Mahatma Gandhi: The Great Communicator

India has established a committee to commemorate next year’s 150th anniversary of the birth of the “father of the nation”, Mohandas Karamchand Gandhi. Led by Prime Minister Narendra Modi, the members include politicians across party lines as well as some foreign representatives, among them the Nobel laureates Desmond Tutu and Al Gore. Hailing Gandhi as “India’s greatest gift to human-kind”, whose “name finds resonance across the continents”, the committee plans a year-long programme of celebration, commencing on his birthday, October 2, and ending on the same day in 2019.


Mr Modi’s bid to appropriate Gandhi is paradoxical. The prime minister spent most of his formative years in the Rashtriya Swayamsevak Sangh, a hardline Hindu organisation which reviled Gandhi for allegedly being too soft on Muslims. The antagonism between the RSS and Gandhi was at its most intense in the months after August 15, 1947, when the subcontinent was freed from British rule but also divided into the separate nations of India and Pakistan. Gandhi went on peace marches and fasts to protect the rights of the millions of Muslims who had stayed in India. He insisted that “India does not belong to Hindus alone”. He told his compatriots that even if Pakistan persecuted its Hindu and Sikh minorities, India “would be betraying the Hindu religion if we did evil because others had done it”. His “basic creed” remained what it had always been—“that India is the home of Muslims no less than of Hindus”.


The RSS, on the other hand, believed that, with the creation of Pakistan, there was no place any more for Muslims in India. Their hatred of Gandhi emanated from the organisation’s head, a polemical preacher named M.S. Golwalkar. In December 1947, as Gandhi continued to campaign for inter-faith harmony, Golwalkar made a speech in which he declared that “no power on Earth could keep” Muslims in India. “They would have to quit the country.” Golwalkar went on to say of Gandhi: “We have the means whereby such men can be immediately silenced, but it is our tradition not to be inimical to Hindus. If we are compelled, we will have to resort to that course too.” Six weeks later, Gandhi was murdered by a Hindu fanatic who had once been a member of the RSS. Though this person may have been acting as a freelancer, the speeches made by Golwalkar showed very clearly that the organisation detested Gandhi.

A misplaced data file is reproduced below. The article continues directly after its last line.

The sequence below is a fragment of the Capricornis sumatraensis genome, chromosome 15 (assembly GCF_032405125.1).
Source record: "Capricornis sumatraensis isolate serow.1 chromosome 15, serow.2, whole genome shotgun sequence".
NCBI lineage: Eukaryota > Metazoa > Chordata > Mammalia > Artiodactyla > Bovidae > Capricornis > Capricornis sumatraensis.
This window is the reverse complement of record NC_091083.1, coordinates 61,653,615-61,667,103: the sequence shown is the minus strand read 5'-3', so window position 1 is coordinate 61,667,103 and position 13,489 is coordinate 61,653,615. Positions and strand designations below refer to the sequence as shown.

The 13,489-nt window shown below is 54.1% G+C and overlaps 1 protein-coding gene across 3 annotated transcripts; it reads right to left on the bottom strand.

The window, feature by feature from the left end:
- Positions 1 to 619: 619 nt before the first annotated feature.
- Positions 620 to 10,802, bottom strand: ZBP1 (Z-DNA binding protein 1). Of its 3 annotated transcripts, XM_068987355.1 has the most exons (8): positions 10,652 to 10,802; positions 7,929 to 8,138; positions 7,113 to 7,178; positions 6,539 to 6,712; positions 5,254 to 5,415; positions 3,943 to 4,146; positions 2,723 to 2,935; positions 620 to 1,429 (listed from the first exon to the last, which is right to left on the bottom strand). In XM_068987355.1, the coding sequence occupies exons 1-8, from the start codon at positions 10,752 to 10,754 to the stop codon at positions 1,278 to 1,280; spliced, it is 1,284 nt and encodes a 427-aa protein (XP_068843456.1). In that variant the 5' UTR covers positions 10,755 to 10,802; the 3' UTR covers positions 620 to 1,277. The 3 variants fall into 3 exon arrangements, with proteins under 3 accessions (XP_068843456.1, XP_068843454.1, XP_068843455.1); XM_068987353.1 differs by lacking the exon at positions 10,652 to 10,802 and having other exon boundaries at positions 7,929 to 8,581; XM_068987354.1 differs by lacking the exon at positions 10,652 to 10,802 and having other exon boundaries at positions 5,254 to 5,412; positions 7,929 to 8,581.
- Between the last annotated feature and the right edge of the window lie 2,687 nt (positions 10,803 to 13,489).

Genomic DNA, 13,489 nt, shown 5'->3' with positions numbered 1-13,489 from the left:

Many RSS members were not sorry to see Gandhi being “immediately silenced”. The RSS was banned after Gandhi’s death. The ban was lifted a year and a half later, and in subsequent decades the organisation grew steadily in strength and influence. Its political arm, the Bharatiya Janata party, came to rule large parts of India. While the RSS muted its criticism of Gandhi, its hatred of Muslims remained intense. In his own writings, Golwalkar characterised Muslims and Christians as enemies of the nation.


When Mr Modi became prime minister of India in 2014, he had been in public life for close to 40 years. Joining the RSS as a young man, he was weaned on Golwalkar’s ideas (and prejudices) and even wrote an adulatory biography of him. There is no evidence that he ever dissented from the RSS’s views of Gandhi, or of Muslims. However, since becoming PM, Mr Modi has invoked Gandhi’s name often. He dedicated his flagship programme to rid India of open defecation to Gandhi. And he has made it a point to visit Gandhi’s ashram in the company of foreign leaders. He has gone there with Chinese President Xi Jinping, with Prime Minister Shinzo Abe of Japan, and, most recently, with the Israeli Prime Minister Benjamin Netanyahu.


This latest celebration of Gandhi is just the most recent attempt by Mr Modi to link his name with a man whom his own mentor cordially disliked. Might it be that he recognises that Gandhi is the most widely admired Indian outside India? And that he wishes to accrue credit for himself by association? That may be so, but it is hard to see this exploitation of Gandhi’s legacy as anything other than rank opportunism. In the four years that Mr Modi has been in power, Muslims have been attacked by Hindu lynch mobs and verbally abused by serving cabinet ministers. India has moved further in the direction of being a Hindu majoritarian state than at any previous time in its history. How can Mr Modi promote Gandhi abroad while at the same time denying what he stood for at home?

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